Generative Film and Performance
The Computer Arts Society presents:
a FREE evening of film from the 1970/80s and more recent performances that use computer-based generative systems. Malcolm Le Grice, Mike Leggett, Ernest Edmonds and Mark Fell
Location: Birkbeck Cinema London http://www.birkbeckcinema.com/filmsociety/whereweare.htm Date: Monday 26th July Time: doors open 6.30 for 7.00 pm
Curated and introduced by Ernest Edmonds
Red+Green+Blue, Mike Leggett 1972-76. 16mm film, 9 min.
Mike Leggett has been working with media across the institutions of art, education, cinema and television since the late 1960s and has film and video work in archives and collections in Europe, Australia and North and South America. He has curated exhibitions of interactive multimedia for the Museum of Contemporary Art in Sydney, the Brisbane International Film Festival and Videotage Festival of Video Art, Hong Kong. Making the film ‘Red+Green+Blue” was a process of recording the operation of a generative system. Recording the operation of the system caused its variables to become constants, each projection of the film simply reproducing them.
Fragment, Ernest Edmonds 1984-85. Computer Generated Video, excerpt, 10 min.
Between 1980 and 1985 Ernest Edmonds developed a system for making time based abstract artworks that were generated by computer in real time (i.e. in the time employed for projection) and recorded directly onto videotape. The first completed piece “Fragment”, which lasts (in full) for rather more than one hour, was shown as part of his art exhibition at Exhibiting Space in London in 1985.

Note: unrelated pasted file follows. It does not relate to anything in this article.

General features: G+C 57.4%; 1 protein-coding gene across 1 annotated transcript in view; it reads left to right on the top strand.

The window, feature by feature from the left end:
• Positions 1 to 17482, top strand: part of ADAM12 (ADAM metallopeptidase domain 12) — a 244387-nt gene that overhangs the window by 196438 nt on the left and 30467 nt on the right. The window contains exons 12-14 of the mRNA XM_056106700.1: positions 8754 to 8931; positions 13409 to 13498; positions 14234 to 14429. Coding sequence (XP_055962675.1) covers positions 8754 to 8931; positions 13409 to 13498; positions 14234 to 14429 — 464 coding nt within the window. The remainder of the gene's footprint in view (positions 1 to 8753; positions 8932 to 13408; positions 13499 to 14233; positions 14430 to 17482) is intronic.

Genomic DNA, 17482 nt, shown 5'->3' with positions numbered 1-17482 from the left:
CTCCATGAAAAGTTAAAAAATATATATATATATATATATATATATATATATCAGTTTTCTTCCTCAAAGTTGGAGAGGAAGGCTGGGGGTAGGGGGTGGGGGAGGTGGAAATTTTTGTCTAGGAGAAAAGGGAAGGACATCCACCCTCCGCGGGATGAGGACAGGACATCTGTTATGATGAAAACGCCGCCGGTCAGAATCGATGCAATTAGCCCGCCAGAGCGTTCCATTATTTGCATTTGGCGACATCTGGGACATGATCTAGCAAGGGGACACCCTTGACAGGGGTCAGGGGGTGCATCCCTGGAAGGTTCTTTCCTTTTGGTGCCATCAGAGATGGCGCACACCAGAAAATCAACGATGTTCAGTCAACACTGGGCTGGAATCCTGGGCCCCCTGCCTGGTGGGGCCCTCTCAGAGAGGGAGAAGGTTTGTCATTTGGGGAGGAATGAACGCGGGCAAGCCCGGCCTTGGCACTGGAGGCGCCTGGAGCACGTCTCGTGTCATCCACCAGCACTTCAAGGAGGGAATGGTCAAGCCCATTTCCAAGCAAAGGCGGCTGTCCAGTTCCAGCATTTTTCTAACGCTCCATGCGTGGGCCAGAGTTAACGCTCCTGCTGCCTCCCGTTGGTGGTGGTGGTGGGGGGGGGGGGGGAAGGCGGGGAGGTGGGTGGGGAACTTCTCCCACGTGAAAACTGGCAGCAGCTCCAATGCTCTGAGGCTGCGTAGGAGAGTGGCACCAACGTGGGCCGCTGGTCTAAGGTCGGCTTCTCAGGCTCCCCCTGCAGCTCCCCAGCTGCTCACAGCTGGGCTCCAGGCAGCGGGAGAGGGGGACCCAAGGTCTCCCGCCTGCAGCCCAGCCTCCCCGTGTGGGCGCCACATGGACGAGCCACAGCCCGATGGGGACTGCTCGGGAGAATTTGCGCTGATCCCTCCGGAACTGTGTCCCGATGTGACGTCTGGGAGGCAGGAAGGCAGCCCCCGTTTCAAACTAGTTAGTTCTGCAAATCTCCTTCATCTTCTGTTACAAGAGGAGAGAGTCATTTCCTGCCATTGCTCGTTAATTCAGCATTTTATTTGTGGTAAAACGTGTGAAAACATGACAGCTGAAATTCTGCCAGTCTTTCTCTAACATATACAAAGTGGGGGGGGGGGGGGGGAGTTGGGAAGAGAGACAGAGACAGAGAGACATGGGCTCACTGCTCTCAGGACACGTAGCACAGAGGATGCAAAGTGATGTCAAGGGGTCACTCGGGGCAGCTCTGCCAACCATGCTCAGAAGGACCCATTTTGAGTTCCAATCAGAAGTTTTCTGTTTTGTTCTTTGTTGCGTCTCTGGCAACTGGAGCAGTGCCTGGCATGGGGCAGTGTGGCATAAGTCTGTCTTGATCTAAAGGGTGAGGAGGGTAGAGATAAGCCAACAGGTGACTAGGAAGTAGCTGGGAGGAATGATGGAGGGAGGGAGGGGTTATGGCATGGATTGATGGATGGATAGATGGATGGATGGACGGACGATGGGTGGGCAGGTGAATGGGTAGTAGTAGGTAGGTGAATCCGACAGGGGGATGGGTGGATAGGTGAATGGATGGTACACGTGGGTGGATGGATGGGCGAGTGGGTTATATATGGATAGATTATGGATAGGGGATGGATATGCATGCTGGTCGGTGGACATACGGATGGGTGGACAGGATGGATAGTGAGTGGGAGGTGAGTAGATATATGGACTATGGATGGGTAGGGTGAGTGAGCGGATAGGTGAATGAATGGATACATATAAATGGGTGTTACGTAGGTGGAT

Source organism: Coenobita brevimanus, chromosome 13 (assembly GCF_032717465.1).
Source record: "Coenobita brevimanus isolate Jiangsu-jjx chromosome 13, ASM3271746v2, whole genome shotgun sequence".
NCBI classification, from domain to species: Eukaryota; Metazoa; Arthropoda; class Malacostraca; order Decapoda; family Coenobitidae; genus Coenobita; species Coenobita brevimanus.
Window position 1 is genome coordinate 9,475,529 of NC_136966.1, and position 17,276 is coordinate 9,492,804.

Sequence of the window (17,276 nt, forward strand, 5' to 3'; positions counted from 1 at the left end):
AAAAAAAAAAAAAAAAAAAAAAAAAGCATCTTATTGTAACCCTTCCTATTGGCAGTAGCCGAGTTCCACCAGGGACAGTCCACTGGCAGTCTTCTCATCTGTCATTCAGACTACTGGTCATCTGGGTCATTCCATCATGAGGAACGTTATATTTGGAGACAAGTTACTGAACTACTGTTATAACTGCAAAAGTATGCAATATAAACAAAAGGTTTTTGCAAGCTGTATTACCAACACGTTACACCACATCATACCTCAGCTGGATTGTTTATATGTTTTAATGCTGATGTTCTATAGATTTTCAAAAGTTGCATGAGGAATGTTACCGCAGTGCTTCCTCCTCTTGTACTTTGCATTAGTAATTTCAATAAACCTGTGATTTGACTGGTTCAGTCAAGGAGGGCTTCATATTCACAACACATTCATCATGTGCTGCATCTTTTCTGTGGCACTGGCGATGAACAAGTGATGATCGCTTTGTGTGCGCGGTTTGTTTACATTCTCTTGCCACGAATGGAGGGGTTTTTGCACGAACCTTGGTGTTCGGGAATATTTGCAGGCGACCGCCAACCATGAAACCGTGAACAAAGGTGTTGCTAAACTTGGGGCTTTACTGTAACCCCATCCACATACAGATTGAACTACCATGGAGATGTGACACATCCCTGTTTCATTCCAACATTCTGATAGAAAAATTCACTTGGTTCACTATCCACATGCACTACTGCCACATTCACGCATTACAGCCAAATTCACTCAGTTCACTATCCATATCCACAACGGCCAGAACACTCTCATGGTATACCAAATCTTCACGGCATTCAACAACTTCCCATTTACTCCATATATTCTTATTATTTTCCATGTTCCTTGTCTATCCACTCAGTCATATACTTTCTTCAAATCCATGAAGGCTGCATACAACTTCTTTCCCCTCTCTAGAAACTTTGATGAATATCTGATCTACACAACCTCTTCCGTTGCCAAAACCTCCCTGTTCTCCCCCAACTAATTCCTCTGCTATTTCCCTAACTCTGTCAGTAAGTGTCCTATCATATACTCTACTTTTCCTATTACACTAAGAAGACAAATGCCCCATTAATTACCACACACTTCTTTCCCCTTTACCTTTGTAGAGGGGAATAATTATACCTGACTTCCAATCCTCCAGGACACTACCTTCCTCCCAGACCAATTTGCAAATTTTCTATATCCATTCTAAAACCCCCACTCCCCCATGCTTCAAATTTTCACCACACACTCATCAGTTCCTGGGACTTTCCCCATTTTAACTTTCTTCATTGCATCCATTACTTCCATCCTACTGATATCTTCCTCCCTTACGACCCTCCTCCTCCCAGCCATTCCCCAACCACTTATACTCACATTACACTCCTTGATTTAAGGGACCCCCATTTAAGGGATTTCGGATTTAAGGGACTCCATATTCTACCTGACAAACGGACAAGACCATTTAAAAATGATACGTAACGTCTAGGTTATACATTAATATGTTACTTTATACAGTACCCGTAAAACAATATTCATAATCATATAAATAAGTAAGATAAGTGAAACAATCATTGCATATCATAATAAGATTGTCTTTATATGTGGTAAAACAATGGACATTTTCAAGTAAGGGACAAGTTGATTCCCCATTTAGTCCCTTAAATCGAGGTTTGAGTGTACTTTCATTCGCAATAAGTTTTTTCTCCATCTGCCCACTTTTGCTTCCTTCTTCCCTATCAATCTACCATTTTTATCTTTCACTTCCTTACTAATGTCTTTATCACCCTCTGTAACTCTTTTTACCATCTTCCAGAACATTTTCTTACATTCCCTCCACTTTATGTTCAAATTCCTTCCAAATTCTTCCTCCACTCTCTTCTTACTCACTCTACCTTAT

Digital Still Life, Malcolm Le Grice 1984-86. Computer and video, colour, 8 min
Malcolm Le Grice made his first computer generated film in 1969 using a large mainframe, but only continued in the 1980s once personal computers appeared. Digital Still Life was originally made for projection directly from an Atari computer. The same computer program defines the image sequence, the colour values and the music produced through a MIDI synthesizer using a series of time-based algorithms. This version also edits in some of the original 'live-action' from which the digital images were made.
Attack on Silence, Mark Fell 2010. Generative Performance.
Attack on Silence is a series of works exploring sacred geometries, sound as a tool for meditative practices, technologies of mind control, and neuro-aesthetics. Presented internationally as performance, installation, screening, print and DVD; Attack on Silence was hailed as “a minor masterpiece”...“a beautiful work - provocative in all its simplicity” and “a sample of serious borderline activity”.
DC Release, Ernest Edmonds and Mark Fell 2007. Generative Performance.
DC release is a collaborative work featuring synthetic sound, colour projection, and a series of increasingly complex generative systems. The two performers intercede in the processes by modifying the generative systems as the work evolves. This piece premiered at the Corcoran Gallery in Washington DC in 2007 as part of the Colourfield Remix Exhibition.